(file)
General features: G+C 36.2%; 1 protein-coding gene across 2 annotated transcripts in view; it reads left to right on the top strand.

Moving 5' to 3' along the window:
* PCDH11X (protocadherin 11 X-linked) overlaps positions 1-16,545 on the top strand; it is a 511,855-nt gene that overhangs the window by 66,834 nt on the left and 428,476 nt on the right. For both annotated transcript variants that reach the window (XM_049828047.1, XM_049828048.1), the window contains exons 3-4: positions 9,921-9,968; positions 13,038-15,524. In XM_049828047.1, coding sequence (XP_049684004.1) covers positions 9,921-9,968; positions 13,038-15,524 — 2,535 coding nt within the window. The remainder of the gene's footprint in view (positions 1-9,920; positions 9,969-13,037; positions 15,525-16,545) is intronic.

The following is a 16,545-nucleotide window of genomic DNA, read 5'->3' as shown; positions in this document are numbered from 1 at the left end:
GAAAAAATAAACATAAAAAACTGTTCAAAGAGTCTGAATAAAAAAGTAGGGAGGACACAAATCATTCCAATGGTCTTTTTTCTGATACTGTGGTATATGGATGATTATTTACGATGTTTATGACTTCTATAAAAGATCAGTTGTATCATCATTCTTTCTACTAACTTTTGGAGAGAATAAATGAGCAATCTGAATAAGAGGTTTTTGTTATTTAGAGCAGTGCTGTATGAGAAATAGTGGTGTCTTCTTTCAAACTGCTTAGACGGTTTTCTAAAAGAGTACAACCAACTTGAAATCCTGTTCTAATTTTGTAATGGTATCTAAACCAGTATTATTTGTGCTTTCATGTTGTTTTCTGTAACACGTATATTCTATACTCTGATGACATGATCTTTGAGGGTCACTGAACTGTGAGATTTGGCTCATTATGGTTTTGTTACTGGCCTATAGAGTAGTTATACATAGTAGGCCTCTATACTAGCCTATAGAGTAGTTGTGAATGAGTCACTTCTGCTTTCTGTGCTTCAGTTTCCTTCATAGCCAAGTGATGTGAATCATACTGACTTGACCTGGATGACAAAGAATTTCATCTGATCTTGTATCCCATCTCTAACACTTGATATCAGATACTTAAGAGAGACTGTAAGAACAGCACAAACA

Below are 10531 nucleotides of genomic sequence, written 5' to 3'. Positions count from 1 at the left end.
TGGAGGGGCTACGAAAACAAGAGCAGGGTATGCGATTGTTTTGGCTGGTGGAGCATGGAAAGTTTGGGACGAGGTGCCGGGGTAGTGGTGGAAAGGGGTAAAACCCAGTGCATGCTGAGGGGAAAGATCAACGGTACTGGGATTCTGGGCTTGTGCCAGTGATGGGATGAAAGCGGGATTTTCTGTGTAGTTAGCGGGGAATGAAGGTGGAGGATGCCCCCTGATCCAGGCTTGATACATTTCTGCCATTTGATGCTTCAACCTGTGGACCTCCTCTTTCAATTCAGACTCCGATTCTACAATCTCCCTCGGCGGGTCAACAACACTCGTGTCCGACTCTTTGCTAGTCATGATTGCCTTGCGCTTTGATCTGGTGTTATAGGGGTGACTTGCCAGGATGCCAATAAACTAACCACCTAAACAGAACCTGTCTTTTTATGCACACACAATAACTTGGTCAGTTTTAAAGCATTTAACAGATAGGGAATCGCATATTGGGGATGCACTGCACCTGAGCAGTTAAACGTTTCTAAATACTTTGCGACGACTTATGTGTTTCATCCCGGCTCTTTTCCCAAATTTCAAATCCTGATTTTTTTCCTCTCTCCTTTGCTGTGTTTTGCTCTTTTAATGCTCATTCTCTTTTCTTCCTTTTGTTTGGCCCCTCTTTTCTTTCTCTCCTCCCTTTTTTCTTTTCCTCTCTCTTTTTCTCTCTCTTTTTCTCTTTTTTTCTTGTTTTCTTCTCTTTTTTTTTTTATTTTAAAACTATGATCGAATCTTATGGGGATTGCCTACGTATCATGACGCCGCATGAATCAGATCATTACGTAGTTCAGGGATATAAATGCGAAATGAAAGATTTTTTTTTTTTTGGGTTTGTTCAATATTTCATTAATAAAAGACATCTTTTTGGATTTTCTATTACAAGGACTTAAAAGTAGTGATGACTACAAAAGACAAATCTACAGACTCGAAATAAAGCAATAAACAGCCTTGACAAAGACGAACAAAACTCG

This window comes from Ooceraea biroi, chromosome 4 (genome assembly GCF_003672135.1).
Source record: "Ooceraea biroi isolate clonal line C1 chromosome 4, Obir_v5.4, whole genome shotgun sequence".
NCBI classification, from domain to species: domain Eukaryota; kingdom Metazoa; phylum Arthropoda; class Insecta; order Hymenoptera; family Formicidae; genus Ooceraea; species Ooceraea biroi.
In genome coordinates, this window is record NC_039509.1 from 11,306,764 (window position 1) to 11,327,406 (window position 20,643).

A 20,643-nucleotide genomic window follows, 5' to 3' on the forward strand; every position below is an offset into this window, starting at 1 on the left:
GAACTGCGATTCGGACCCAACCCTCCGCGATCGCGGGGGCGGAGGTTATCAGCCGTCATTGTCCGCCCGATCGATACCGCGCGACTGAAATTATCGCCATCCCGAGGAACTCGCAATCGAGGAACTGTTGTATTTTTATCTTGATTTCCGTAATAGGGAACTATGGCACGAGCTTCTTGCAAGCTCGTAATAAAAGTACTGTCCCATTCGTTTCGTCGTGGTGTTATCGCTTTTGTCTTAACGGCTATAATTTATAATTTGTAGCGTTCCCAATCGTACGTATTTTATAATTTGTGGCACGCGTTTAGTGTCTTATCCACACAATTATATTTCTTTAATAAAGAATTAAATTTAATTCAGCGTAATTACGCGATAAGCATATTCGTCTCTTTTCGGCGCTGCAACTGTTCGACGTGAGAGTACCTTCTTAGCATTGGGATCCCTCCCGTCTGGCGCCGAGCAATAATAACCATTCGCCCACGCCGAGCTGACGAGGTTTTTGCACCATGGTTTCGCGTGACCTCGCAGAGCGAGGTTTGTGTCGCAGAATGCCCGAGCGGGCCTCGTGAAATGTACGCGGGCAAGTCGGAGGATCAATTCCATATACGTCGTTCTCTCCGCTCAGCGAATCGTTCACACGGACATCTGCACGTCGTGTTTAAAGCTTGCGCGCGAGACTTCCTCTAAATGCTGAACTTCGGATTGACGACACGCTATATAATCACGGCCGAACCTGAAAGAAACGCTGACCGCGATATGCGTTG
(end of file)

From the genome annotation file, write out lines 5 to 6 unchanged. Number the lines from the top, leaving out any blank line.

GAAAAAATAAACATAAAAAACTGTTCAAAGAGTCTGAATAAAAAAGTAGGGAGGACACAAATCATTCCAATGGTCTTTTTTCTGATACTGTGGTATATGGATGATTATTTACGATGTTTATGACTTCTATAAAAGATCAGTTGTATCATCATTCTTTCTACTAACTTTTGGAGAGAATAAATGAGCAATCTGAATAAGAGGTTTTTGTTATTTAGAGCAGTGCTGTATGAGAAATAGTGGTGTCTTCTTTCAAACTGCTTAGACGGTTTTCTAAAAGAGTACAACCAACTTGAAATCCTGTTCTAATTTTGTAATGGTATCTAAACCAGTATTATTTGTGCTTTCATGTTGTTTTCTGTAACACGTATATTCTATACTCTGATGACATGATCTTTGAGGGTCACTGAACTGTGAGATTTGGCTCATTATGGTTTTGTTACTGGCCTATAGAGTAGTTATACATAGTAGGCCTCTATACTAGCCTATAGAGTAGTTGTGAATGAGTCACTTCTGCTTTCTGTGCTTCAGTTTCCTTCATAGCCAAGTGATGTGAATCATACTGACTTGACCTGGATGACAAAGAATTTCATCTGATCTTGTATCCCATCTCTAACACTTGATATCAGATACTTAAGAGAGACTGTAAGAACAGCACAAACA

Below are 10531 nucleotides of genomic sequence, written 5' to 3'. Positions count from 1 at the left end.